Here’s a clip of a new song I am working on called “We Will Get Wicked” which will end up on my next album. A man speaks to a woman letting him know his dirty plans for her. I imagine those plans take place sometime early in the morning on a weekend night.
“And it’s something we must go through.” – The Horrorist
I know this music maybe isn’t for everyone but we can all appreciate the drums of from the Vermona DRM1 MKIII firing all full force. The snare (with analog Bucket Delay full up) and clap are panned hard left and right making a sweet stereo spread. The nice synth that plays behind the breathing section is a Korg MS20 I borrowed from a friend. The MS20′s nasal filter really shines there. My favorite part of the song is when the breathing echos every 8 or 16th time they appear. I know it’s a bit Kraftwerkesque but I think it appropriately fits in a song about sex. Part of the reason they echo so nicely is that I use a TC Electronic Powercore’s Chorus/Delay plug-in. Take a listen:
Remember that music is only the soundtrack for a real life. Now go and find yourself someone to torture.
Related post: The Horrorist – Born This Way
This entry was written by music, song writing and tagged delay, echo, Korg, Korg MS20, Powercore, song writing, synthesizer, TC Electronic, The Horrorist, Things to Come Records, Vermona, We Will Get Wicked. Leave a comment or view the discussion at the permalink and follow any comments with the RSS feed for this post.
Here’s a screenshot and clip from a new song I am working on called “Into the Universe”. It’s not as dark as my usual stuff. If I can get it to a place I like it will be on my next album. The lyrics are from the point of view of a human who is half machine, sometime in the future. He tells how he used to be only organic and how he now runs on solar power and travels to other planets. The explanation is cheeky I know but that’s the magic of music because in song form I think it works.
The pads are Korg Legacy Wavestation. The vocoder is Prosoniq Orange Vocoder. The drums are Vermona DRM-1 MKIII. On my voice: TC Electronic VoiceModeler. Choir is my voice through a Digitech Talker Pedal. Bass is Linplug Albino 2
Keep in mind this is still in demo form…
Related post: Ray Kurzweil, the Singularity and the blind phone.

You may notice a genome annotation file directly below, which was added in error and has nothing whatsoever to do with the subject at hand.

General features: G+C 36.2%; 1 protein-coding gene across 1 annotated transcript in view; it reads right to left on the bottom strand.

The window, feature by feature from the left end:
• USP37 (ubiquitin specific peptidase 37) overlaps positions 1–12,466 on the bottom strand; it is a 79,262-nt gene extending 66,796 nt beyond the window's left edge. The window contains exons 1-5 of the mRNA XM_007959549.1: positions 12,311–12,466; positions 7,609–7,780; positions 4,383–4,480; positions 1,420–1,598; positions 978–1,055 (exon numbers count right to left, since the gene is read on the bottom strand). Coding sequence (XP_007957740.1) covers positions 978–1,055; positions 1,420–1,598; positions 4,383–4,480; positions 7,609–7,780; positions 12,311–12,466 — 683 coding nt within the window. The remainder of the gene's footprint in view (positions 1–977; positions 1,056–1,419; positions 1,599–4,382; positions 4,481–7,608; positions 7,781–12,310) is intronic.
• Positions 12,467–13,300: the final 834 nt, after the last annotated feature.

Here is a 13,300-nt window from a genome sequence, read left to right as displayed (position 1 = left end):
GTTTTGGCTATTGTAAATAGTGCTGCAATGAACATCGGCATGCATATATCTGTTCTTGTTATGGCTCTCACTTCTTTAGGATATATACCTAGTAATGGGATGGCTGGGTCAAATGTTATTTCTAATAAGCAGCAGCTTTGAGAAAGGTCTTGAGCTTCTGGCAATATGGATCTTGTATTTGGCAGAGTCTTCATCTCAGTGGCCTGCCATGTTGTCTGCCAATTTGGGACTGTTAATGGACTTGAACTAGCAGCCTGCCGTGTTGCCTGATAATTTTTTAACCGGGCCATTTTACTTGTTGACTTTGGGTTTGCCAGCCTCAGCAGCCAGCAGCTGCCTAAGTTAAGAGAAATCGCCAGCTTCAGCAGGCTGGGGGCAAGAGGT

This entry was written by music, plug-ins, song writing and tagged Digitech, Linplug, singularity, solar, TC Electronic, The Horrorist, Things to Come Records, Vermona. Leave a comment or view the discussion at the permalink and follow any comments with the RSS feed for this post.
Have you ever bought a piece of gear or software you really didn’t need? Of course you did. Did you ever feel bad after you bought it? Did you ever feel bad before you even hit the buy now button? You knew you didn’t need it but you still went ahead. I’m guilty as charged and I know you are too.
As musicians we should be the most frugal group no? After all ASCAP isn’t much of a union in the way the Screen Actors Guild is right? We are left to fend for ourselves. No 401k plans, medical insurance or even social security. We have do put it all away by ourselves.
“My arms do things oblivious to my wishes and my orders. Buy. Buy. Buy more now!” – Soft Cell, Persuasion.
Large companies feed us adverts pandering to our wish to make great songs. However, it’s almost never the gear that’s going to make that happen. Piano lessons maybe but a new audio interface or filter plug-in… no. If you want to see gear lust in extreme effect look to the forums at Gearslutz. Threads go on miles long with people chatting about stuff they can never afford. I swear I feel dirty reading about which $1200 pre-amp sounds the best (Great River by the way!).
In truth it feels great to give in and be dirty; to purchase something I don’t really need. To open the cardboard box, remove the shiny inner plastic bags and smell new plastic and silicone. You can almost see drool in my Vermona DRM1 unboxing video. Should I be hard on myself? As an American I was raised to be a consumer. Is it my fault I have these feelings?
I’ve done well in the music business but the price of life has increased by a third in just the past 48 months. No one is paying me a third more. It’s time to put down the credit card right? Yet if I had the new Oscitron my new song could be a hit and then…
photo credit: Keegan Jones
This entry was written by hardware, political and tagged gear, Gearslutz, guilt, Vermona. Leave a comment or view the discussion at the permalink and follow any comments with the RSS feed for this post.